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Better Cotton in the US

The United States is the third-largest cotton-producing country in the world, and its cotton quality is prized across the global textile industry.

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While American cotton farmers use advanced production methods, they still face sustainability challenges like herbicide resistance, soil erosion and regional irrigation water shortages.

In response to demand from our members, retailers, suppliers and interested farmer groups, we launched a Better Cotton programme in the United States in 2014. Since then, we have been working closely with the American cotton industry to grow the US Better Cotton supply chain.

Better Cotton Partners in the US

Our current Programme Partners in the United States include:

  • Allenberg (Louis Dreyfus)
  • Calcot
  • Cargill
  • Jess Smith & Sons
  • Olam
  • Plains Cotton Cooperative Association (PCCA)
  • Quarterway Cotton Growers
  • Staple Cotton Cooperative Association
  • Viterra

We also work with local and national NGOs, universities and government agencies.

Sustainability challenges

Cotton in the US is grown throughout the US Cotton Belt, an area that stretches from North Carolina to California. In many parts of the Cotton Belt, farmers struggle to manage weeds that have developed resistance to common herbicides, making it necessary to use alternative herbicides and weed management techniques and/or herbicide rotations to reduce overall usage.

Extreme weather events are also impacting growers. California, known for its long-staple cotton varieties, has experienced a multi-year drought, making irrigation water both scarce and costly. In other regions like West Texas, water tables are falling, compelling farmers to invest in more efficient irrigation methods or transition to less water-intensive crops. Some Better Cotton Farmers are installing drip irrigation, which can reduce irrigation water needs by up to 50%.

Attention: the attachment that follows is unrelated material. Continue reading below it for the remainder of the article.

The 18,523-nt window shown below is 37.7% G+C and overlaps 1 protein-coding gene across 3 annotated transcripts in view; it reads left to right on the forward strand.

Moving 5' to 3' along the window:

Through our US Implementing Partners, we help farmers address these and other sustainability challenges to improve their performance and profitability.

We are proud to partner with Quarterway Cotton Growers in Plainview, Texas, who are working together to find innovative solutions and build regenerative farming systems. Thanks to the Soil Health Institute for sharing this video.

Find out more about the outcomes farmers are experiencing by participating in the Better Cotton programme in our latestFarmer Results Report.

Video credit: Better Cotton/Jack Dalten Creative

US Better Cotton Farmers Adopt Innovative Pest Management Techniques

In 2022, we started working with Dr Peter Ellsworth, Professor of Entomology and Extension IPM Specialist at the University of Arizona, and his team at the university’s Maricopa Agricultural Center (MAC) to sort through the biggest cotton pest issues and identify realistic solutions.

This season, the team at MAC is partnering with Ak-Chin Farms, a licensed Better Cotton Farm located a short drive from the centre in Arizona, to field-test the system. Plots have been established at the farm to compare the use of the tool versus traditional pest-scouting methods.

In August 2023, Ak-Chin Farms hosted over 40 pest control advisers, researchers, farmers and industry representatives to give them hands-on experience in scouting for pests and natural enemies, and using the predator count tool. To read more about the project and the trip, click here.

Quarterway Cotton Growers; Better Cotton members, staff and growers listening to farming operation presentation

US Cotton Connections: Better Cotton & Quarterway Cotton Growers Field Trip

In July, the Better Cotton US team, Quarterway Cotton Growers, ECOM, and Soil Health Institute held a trip to the cotton fields of Plainview, Texas . Representatives from brands, mills, merchants, civil society, university extension services and supporting businesses joined Better Cotton growers in the field to learn more about sustainable and regenerative cotton production systems in West Texas. Representatives from ECOM also discussed their role as a merchant in the supply chain, highlighting their sustainability initiatives including a USDA Climate Smart Partnership with Quarterway.

To find out all about the trip, check out this blog.

North Carolina as a state is one of the larger adopters of cover crop use in the US, and across the entire country we are seeing a soil health movement. With cover crops, people are trying to look at a more holistic way of treating and using our soil as the valuable resource it is.

Get in touch

Contact our team via the contact form if you’d like to learn more, become a partner or you’re a farmer interested in farming Better Cotton.